On April 14, 2019, reports emerged that India’s Ministry of External Affairs (MEA) had set up a new Indo-Pacific division. The division, headed by Joint Secretary Vikram Doraiswami, will “integrate the Indian Ocean Rim Association, ASEAN Region, and the Quad” under its purview. This move is significant as it bureaucratically aligns the MEA with Prime Minister Narendra Modi’s vision of the Indo-Pacific as spanning “from the shores of Africa to that of the Americas,” making the Indo-Pacific desk the central node to coordinate activities across the various regional desks in this geography. The creation of this desk also signals to India’s partners, particularly the United States, to consider the importance of the western Indian Ocean, currently not included in the U.S. definition of the Indo-Pacific.
As the Indo-Pacific concept becomes a more central part of India’s foreign policy, here are five ideas for this Indo-Pacific desk to consider, all of which aim to advance the shared vision of a “free, open, and inclusive Indo-Pacific” promoted by India, the United States, Japan, and others.
Host a new India-Africa Summit, with the United States as an observer.
In 2008, India hosted the first ever India-Africa Forum Summit (IAFS) in New Delhi, which saw representation from 14 countries of Africa. Since then, an IAFS has been held every three years. India’s engagement under this summit reached a peak in 2015, when representatives from 51 African countries came to New Delhi for the summit. As India looks to deepen its engagement with Africa as part of its Indo-Pacific strategy – noting that India’s definition of the Indo-Pacific region extends to the eastern shores of the African coast – India should look to expand this summit even further by inviting participation from the United States.
The United States held a United States-Africa Leaders Summit in 2014. Moreover, as India pushes the United States to align the geography of the Indo-Pacific with that of India’s, and to recognize India’s interests in the western Indian Ocean, inviting the United States to the IAFS will be a bold step forward.
Lead a discussion of “quality infrastructure” within the Indian Ocean Rim Association.
In May 2015, the Japanese government announced a “Partnership for Quality Infrastructure.” The government describes quality infrastructure as that which is “easy to use and durable, as well as environmentally friendly and disaster resilient.” It also calls for such infrastructure to enhance connectivity, create jobs for local people, increase local skills, and improve people’s lives. India has aligned itself to this idea, making the Delhi Metro an example of such “Quality Infrastructure Investment.” However, given the great infrastructure needs among the member states of IORA, and the prevalence of opaque, unsustainable, low-quality infrastructure financing and investment in the region, India should work to make this a regional framework. Leading a discussion within IORA about “quality infrastructure” will be a positive first step.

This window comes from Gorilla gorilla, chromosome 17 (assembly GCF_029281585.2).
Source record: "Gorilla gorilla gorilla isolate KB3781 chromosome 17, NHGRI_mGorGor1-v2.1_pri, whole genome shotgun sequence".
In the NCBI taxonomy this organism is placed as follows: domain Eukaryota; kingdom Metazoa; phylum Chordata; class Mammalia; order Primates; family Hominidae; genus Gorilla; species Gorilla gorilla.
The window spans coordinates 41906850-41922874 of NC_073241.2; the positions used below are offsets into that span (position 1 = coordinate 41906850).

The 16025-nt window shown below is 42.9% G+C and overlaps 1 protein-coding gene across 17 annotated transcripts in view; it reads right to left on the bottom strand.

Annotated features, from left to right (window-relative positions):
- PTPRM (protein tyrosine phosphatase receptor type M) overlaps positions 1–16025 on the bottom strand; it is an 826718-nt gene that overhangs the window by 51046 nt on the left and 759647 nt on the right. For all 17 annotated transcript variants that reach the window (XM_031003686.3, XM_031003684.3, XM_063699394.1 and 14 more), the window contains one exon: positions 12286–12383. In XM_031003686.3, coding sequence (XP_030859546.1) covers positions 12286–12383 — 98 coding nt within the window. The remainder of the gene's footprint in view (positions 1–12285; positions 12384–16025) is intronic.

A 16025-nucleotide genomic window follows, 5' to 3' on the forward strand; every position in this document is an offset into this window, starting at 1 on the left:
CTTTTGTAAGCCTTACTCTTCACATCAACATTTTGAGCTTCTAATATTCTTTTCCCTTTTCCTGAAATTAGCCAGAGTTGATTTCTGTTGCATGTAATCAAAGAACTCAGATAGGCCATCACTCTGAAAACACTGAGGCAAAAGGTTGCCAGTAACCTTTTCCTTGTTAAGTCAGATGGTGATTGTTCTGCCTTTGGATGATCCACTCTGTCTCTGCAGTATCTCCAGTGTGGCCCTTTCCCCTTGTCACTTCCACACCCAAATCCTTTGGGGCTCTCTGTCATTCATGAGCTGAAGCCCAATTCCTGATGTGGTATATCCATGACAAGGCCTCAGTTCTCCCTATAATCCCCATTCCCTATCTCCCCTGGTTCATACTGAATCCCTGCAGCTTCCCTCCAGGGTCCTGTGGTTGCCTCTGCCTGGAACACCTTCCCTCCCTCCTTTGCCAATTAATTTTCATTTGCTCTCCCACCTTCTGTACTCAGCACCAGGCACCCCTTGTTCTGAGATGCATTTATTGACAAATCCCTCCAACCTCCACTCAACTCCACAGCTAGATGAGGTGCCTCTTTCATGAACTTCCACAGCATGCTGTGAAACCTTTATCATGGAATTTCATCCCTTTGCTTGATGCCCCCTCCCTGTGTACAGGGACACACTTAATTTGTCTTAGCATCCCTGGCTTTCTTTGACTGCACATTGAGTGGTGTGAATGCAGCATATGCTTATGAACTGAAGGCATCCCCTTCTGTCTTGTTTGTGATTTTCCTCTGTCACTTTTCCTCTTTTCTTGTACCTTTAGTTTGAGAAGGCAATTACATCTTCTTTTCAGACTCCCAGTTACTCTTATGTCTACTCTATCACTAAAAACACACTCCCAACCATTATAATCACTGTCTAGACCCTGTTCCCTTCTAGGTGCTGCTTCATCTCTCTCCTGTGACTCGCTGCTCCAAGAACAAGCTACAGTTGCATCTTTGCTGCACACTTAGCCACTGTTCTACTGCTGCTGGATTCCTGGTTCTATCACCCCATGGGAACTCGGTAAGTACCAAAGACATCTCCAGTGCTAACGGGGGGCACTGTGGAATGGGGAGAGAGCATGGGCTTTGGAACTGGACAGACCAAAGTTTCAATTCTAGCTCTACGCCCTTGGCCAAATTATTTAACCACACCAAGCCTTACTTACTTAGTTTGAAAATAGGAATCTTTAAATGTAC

Announce next steps in the Asia-Africa Growth Corridor.
In May 2017, the Indian government released a “vision document” for the Asia Africa Growth Corridor (AAGC), which will facilitate economic cooperation between India, Japan, and several countries in Africa. The AAGC had four key components: development and cooperation projects; quality infrastructure and institutional capacity; capacity and skill development; and people-to-people partnerships. However, since the release of the vision document, there has been very little movement on this initiative. The Indo-Pacific desk to re-engage with Japan and the African Union to re-energize this initiative and announce the next steps in advancing the AAGC.
Expand the Milan Naval Exercise to include the U.S., Japan, and France.
India’s Andaman and Nicobar Command holds a biennial naval exercise called “Milan,” which began in 1995. The most recent edition in 2018 saw the participation of 16 foreign nations, all from the wider Indian Ocean Region. The MEA’s Indo-Pacific desk should coordinate with the Andaman and Nicobar Staff, the Integrated Defense Staff Headquarters, and its political-military counterparts in the United States, France, and Japan to include them in a future edition of “Milan.” Doing so would not only further the exercises theme of “Friendship Across the Seas,” but also transform the exercise into a truly Indo-Pacific one.
Plan a joint summit for members of the Indian Ocean Rim Association and the Forum for India-Pacific Islands Cooperation.
Since 2014, India has engaged with two regional intergovernmental organizations to expand cooperation across the Indo-Pacific. The first is the Indian Ocean Rim Association, which includes 22 member-states located in the rim of the Indian Ocean. India attended the first IORA Summit in Jakarta in March 2017. The second is Forum for India-Pacific Islands Cooperation, which includes India and 14 Pacific Island Nations. Under the aegis of FIPIC, India has participated in a summit in Fiji in 2014, and hosted a summit in 2015 in Jaipur, India.
So far, engagements with these groups has been siloed. However, as India looks to deepen its inclusion with “the Indo-Pacific Region – from the shores of Africa to that of the Americas,” it should bring these organizations together. Hosting a summit-level meeting with the member states of both the IORA and FIPIC would demonstrate India’s commitment to the full region and serve as a physical manifestation of the confluence of the two oceans in the Indo-Pacific.
Aman Thakker is a Research Associate at the Wadhwani Chair in U.S.-India Policy Studies at CSIS and a Contributor for The Diplomat.